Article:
Calvin Presbyterian Church & LaGuerre Cemetery
Situated on a small hill rising above the southwest bank the LaGuerre River, the ruins of Calvin Presbyterian Church can be seen when you are a short distance south of Quesnel Side Road as you look west from LaGuerre River Road . The church and cemetery can be accessed by taking a rough path through the pasture behind the barns on the Irving Brothers Farm, 1498 Chemin Rivière de LaGuerre. If you are planning a visit, be prepared with suitable footwear and also for the short hike from the farm yard to the church.
The church and the cemetery are now in a sorry state and have suffered tremendously from neglect. Photos from as late as 1970 indicate that the Gothic Revival style church still had its roof and that the cemetery was still reasonably well maintained. In 2002, little more than the fieldstone walls of the church are left. The walls continue to crumble. The steeple, roof, doors, and window frames have mostly disintegrated. The floors of the church have disappeared and seeds from near by shrubs and trees have taken root. Some of the lath and plaster on the interior walls is still just visible. Although a good waist-high chain link fence surrounds the church and cemetery, the cemetery is seriously in need of more attention than it receives. The Irving Brothers try to keep the grass and shrubs at a manageable level and most of the grave stones accessible. Keeping the vegetation under control is no doubt an on-going battle. A battle that's not helped by randomly placed gravestones, gravestones that have sifted from frost, rough ground, and invasive plants and weeds.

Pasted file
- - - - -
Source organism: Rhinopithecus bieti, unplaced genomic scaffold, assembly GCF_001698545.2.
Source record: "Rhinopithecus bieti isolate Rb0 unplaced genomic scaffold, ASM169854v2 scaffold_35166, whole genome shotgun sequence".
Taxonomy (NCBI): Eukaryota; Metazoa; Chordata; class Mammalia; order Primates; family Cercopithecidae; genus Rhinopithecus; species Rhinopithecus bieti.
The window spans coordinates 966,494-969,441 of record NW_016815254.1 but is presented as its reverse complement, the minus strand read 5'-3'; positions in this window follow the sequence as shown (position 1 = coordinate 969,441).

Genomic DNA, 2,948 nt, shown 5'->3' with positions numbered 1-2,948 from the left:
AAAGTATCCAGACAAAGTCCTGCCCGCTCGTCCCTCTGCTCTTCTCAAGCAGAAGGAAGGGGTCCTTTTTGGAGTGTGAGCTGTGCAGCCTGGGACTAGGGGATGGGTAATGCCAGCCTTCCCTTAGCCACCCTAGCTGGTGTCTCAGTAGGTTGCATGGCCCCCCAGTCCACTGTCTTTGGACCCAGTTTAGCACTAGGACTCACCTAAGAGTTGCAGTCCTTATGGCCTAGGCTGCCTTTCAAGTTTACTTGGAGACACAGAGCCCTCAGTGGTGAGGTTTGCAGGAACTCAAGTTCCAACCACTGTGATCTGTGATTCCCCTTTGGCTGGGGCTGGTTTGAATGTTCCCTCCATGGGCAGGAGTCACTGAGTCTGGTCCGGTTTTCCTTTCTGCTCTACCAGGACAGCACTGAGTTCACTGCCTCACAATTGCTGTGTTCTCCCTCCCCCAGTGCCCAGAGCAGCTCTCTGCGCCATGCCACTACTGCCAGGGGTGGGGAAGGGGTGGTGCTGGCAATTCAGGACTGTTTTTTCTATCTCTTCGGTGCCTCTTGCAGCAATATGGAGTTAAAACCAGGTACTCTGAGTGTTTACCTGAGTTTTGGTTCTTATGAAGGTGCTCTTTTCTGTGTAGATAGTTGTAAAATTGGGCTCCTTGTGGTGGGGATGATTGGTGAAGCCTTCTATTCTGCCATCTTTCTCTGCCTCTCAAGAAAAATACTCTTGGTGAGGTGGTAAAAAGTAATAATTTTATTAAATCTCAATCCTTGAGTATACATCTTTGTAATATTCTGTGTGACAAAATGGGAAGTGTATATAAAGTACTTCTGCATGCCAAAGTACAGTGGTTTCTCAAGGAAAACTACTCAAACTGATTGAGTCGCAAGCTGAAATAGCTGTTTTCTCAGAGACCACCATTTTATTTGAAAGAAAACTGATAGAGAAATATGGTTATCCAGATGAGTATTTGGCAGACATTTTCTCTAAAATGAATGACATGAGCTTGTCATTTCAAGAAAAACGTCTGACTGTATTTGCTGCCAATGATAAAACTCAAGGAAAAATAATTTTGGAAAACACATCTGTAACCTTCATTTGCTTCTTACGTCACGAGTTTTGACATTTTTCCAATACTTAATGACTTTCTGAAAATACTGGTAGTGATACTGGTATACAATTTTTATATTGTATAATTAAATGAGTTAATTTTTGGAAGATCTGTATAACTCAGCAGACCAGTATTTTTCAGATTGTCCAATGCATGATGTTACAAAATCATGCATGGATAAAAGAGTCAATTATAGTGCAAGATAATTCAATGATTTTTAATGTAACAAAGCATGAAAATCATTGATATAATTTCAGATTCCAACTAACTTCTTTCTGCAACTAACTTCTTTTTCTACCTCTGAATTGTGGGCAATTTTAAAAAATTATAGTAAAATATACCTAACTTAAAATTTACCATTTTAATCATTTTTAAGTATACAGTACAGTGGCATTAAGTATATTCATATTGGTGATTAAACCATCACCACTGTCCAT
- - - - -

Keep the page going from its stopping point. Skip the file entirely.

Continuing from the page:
So how did Calvin Presbyterian Church and LaGuerre Cemetery end up in a cow pasture? The story is similar to many communities that have vanished in the Chateauguay Valley and, for that matter, the rest of North America. At one time the site of Calvin Presbyterian Church was centre of a thriving village, known as "Godmanchester Village" or the "Village of LaGuerre". The name "Godmanchester" came from Godmanchester Township to which this spot belonged before St. Anicet Parish was established. The names for "LaGuerre River" and the "Village of LaGuerre" came from François Benoît dit La Guerre who lumbered on the banks of the river at the turn of the 19th Century.